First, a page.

Rather than end on that slight downer, though, I shall instead tease you with the promise that my next entry will be about all the fun I had helping out at the school’s Christmas fayre this weekend – wherein I got to interact with a cheerful Duke!…

Gentle Ben

25 11 2013

Aaaaah my gluteals! They hurt… but in a nice way 🙂

In case you were wondering, the reason there have been no further updates on my horsey interactions is that I have had no further horsey interactions since I last updated about it. I know, I know, it’s been ages; the weekend immediately following my first volunteer experience I was out of town, and the two weekend following, I was feeling really under the weather and very much needed the two days off to quietly do nothing in particular to recover my energy reserves; without wanting to make too much of  a big thing of it, November is never the kindest of months to me, and in typical style it had rather knocked me for six. I’m adjusting to it now, though, and I hope to do lots more volunteering through December.

That also means I’ve skipped a lesson, though. Well, that couldn’t be helped, unfortunately. I faced some uncertainty with my work situation that I thought might mean I would have to stop riding until the New Year simply because I wouldn’t be able to afford it, but thankfully that turned out not to be the case – and I have no intention of missing another lesson between now and the midwinter break!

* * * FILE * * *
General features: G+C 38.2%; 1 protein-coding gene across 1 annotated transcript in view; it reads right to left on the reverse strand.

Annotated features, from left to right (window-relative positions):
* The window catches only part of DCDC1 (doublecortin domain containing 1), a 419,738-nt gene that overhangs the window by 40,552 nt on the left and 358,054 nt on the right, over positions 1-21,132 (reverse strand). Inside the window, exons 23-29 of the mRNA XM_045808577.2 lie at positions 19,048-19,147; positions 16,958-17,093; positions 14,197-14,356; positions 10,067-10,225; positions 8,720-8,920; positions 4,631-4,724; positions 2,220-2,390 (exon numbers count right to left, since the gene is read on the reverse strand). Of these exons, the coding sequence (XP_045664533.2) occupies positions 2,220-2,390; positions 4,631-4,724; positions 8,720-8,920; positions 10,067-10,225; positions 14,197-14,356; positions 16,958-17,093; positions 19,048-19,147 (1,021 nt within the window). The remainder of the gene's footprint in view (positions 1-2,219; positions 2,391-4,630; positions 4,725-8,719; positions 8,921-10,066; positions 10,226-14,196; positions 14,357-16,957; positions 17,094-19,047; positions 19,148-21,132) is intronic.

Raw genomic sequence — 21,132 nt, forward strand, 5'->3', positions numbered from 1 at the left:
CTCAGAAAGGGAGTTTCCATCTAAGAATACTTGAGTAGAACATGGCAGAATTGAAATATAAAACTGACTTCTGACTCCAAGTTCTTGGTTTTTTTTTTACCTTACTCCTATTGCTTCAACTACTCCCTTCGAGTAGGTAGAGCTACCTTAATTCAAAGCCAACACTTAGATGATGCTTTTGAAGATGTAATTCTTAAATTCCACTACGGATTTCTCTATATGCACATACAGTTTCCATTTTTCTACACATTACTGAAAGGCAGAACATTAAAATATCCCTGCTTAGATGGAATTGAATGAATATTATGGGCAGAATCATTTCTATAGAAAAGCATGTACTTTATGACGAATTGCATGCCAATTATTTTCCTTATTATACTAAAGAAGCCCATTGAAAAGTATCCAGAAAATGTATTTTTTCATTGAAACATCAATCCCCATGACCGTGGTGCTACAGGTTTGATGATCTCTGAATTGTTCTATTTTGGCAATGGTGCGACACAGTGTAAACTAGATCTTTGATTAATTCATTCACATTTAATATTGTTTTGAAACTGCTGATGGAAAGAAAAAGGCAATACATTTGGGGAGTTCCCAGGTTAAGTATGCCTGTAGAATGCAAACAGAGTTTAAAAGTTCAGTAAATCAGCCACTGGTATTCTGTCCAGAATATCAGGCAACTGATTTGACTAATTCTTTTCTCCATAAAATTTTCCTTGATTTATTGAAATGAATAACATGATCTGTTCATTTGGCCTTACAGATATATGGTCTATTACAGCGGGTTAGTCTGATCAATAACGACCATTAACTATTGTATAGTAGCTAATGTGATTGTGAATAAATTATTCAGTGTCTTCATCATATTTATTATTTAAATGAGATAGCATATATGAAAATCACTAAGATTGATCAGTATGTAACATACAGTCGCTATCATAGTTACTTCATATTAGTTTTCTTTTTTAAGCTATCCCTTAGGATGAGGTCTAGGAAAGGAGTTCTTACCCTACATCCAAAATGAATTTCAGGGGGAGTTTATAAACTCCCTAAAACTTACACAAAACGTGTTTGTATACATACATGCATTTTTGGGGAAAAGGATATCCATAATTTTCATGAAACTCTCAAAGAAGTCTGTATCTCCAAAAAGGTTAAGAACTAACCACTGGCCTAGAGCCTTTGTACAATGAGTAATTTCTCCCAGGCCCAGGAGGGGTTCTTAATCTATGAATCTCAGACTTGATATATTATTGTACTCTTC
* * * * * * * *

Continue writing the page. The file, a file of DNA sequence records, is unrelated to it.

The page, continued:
Anyway, tonight I made my way down, and arrived in plenty of time to enact the weekly palaver of changing into my boots and chaps from the ones I’d worn there in the warm before paying and going off to check the roster to see who my mount for the night was going to be. To my surprise, it was a horse I’ve never ridden before called Ben; he’s a skewbald sport horse of similar height to Maddy, who I have previously heard described as an ‘old school master’, although I’m not sure in what sense; one of the other ladies who rides in my lesson has ridden him a couple of times before. He was bundled up in his rug when I arrived, happily munching away at his hay, and regarded me with wide-eyed suspicion when I approached his stall to say hello.